Turkey’s goal of positioning Istanbul as a major global financial center is no secret. The government has long planned to move the Turkish Central Bank there. Now there is talk of the soon to be consolidated exchanges of Istanbul (Bourse Istanbul) to work in some type of partnership Levent, Istanbulwith the NASD or the London Stock Exchange. Turkey’s economy has been largely robust in recent years and the country is becoming much more noticed. The question, is, dovetailing on the previous post of Abu Dhabi’s new planned zone, how many new financial nerve centers can the MENA region (and more broadly Asia) handle?

The Dubai International Financial Centre (DIFC), established almost a decade ago, has become a critical piece in the city’s aspiration to become a major banking, tourism, and knowledge hub, parallel to a track Singapore is on (albeit at perhaps a more advanced stage) in East Asia. Abu Dhabi is now seeking to establish its own zone in Al Maryah island. This is not to mention the Qatar Financial Centre (QFC) in Doha. 

To be fair, Istanbul can occupy a very different niche than many of the Gulf countries. Being centrally located between Europe and Asia, it is a gateway not only to the Middle East, but also Central Asia and Eastern Europe. Istanbul is becoming a transport hub in its own right.  It is much closer to western Europe than the GCC hubs (and certainly Singapore) and has an arguably solid industry. Further, Istanbul is one of the world’s largest cities, so it’s more than a financial free zone.

The question is whether Istanbul has the other critical factors necessary to attract international finance the way London, Singapore and even the DIFC have been able to. This requires a few critical traits, such as: 

1. Well-developed laws regulating financial services.  Turkey has done much along the line of legal reform, but it is hard to develop robust financial regulations that allow transactions to take place but at the same time ensure regulation is not overlooked and protections endure. 

2. Well-developed dispute resolution systems and quality judges and arbitrators. Arbitrators do travel, judges generally do not. Does the judicial system of Istanbul and more broadly Turkey have the sophistication to handle major international banking and business disputes?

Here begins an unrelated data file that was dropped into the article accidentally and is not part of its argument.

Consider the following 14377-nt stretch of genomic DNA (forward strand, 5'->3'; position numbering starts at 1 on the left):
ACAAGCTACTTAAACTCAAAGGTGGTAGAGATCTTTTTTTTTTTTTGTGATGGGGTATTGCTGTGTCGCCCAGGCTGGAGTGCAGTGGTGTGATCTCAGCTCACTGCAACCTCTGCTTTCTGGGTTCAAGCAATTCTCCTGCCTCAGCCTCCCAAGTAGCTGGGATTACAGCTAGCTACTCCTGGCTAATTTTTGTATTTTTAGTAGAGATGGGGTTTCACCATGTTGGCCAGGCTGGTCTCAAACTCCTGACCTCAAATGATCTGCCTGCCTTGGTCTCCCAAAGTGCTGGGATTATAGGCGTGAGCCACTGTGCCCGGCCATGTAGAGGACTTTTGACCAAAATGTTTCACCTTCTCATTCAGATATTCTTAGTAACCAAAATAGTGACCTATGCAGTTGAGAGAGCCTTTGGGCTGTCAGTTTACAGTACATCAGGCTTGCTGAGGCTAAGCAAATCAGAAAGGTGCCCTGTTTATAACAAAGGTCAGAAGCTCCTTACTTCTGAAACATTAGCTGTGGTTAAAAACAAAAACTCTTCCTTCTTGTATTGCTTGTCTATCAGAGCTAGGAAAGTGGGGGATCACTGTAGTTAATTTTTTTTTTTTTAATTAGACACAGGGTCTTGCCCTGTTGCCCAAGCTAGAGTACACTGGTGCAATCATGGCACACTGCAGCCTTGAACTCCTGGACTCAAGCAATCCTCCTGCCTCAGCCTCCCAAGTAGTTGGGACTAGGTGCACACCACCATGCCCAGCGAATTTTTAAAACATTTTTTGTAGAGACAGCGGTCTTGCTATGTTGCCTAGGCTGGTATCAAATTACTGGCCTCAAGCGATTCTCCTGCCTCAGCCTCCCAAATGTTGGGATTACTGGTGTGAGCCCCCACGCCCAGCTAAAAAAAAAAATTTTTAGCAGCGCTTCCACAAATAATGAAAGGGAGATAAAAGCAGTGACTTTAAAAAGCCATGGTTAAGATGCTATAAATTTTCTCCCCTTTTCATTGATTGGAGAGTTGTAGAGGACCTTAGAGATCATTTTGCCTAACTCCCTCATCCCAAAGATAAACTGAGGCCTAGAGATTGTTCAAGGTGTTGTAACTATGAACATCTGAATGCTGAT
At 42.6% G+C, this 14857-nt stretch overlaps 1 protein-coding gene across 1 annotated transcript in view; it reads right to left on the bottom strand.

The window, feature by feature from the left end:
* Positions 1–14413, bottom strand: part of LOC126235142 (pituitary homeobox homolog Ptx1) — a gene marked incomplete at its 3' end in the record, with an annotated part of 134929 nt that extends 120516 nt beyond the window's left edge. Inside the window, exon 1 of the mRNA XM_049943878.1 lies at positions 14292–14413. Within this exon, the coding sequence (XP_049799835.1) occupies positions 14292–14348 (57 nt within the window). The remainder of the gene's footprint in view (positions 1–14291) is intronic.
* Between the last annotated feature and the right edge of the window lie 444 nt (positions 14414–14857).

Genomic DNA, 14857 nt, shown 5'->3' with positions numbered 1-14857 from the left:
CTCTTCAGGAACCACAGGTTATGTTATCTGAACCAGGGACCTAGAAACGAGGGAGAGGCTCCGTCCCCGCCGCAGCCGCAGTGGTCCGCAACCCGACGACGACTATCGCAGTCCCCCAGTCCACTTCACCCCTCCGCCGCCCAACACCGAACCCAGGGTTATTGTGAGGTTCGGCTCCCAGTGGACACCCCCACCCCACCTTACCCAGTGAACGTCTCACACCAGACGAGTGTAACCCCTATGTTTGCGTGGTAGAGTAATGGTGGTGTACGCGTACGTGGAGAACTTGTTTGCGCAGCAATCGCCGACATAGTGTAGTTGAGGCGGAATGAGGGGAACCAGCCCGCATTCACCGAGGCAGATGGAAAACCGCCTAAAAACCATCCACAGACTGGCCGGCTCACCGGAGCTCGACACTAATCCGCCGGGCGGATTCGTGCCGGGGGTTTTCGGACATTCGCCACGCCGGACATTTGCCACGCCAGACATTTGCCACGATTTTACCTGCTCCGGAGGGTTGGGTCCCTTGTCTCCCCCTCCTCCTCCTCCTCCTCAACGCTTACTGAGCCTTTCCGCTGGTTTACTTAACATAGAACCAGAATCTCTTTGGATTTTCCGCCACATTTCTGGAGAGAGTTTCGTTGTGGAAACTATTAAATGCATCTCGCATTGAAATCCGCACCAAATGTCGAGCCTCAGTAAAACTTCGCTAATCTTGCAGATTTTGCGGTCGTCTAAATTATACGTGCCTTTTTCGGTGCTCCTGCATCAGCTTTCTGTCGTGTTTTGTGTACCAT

3. English. While English is generally spoken by many of Istanbul’s smart set, it needs to become more pervasive for it to become a hospitable center for expatriates and foreign investors. Otherwise it will remain in some part regional. 

Many out there will attest to Turkey being a junior “BRIC” (Brazil, Russia, India, China) state, and its economy holds much promise. It will be interesting to see how the development goes forward.

A New Financial Free Zone in Abu Dhabi?

I spotted an article today that stated that Abu Dhabi plans on creating a new financial free zone. The Abu Dhabi World Financial Market, created based on UAE Federal Decree No. 15 of 2013 will be located at Al Maryah (also known as Sowwah Island, the new Wall Street of Abu Dhabi). Among the benefits are reportedly 100% foreign ownership. The whole notion begs the question – how will another financial free zone fare in the GCC?

The Dubai International Financial Centre (DIFC) was opened in 2004 with much fanfare. It was soon thereafter followed by the Qatar Financial Centre (QFC). Part of what has made the DIFC a success has been the adoption of comparatively sophisticated laws based on English law. In fact the zone, which houses everything from banks to law firms to consultancies (as well as some great restaurants) is a city or even country within Dubai. 

As one person quoted in the Reuters article aptly points out, a niche will be critical for Abu Dhabi’s financial zone. Abu Dhabi is rich and the presence of sovereign wealth funds (SWFs) like the Abu Dhabi Investment Authority (ADIA) and other quasi-governmental giants like Mubadala will certain help foster some modicum of growth. But what will the Abu Dhabi zone specialize in?

For now, it appears unclear. There is little out there on this new free zone and accordingly details are scant. It will, however, be critical to keep on the lookout to the particulars of this very noteworthy project. 

 

Expanding Horizons for US-Turkey Trade?

It was announced this week that Turkey’s Economy Minister has proposed the upcoming creation of a working group for a US-Turkey Free Trade Agreement (FTA). This overlapped a visit to Washington by a Turkish delegation which included a US Chamber of Commerce hosted event in honor of Turkish Deputy Prime Minister Ali Babacan on Wednesday. The recurring theme in that event by seemingly all the speakers was the need to expand US-Turkish bilateral trade. Certain indicators albeit perhaps anecdotal can lead one to think that this relationship will only grow over time.

Most measures indicate that Turkey’s economy has been booming in the past decade.  Indeed, it is now the world’s 17th largest. According to the US Trade Representative’s Office, US exports to Turkey increased 38% in 2012 alone, and the general figure is 292% from 2000. However, anybody who visits Turkey will likely notice that US commercial penetration is probably not where it should be and Turkey’s business footprint in the US is still somewhat faint. More can clearly be done.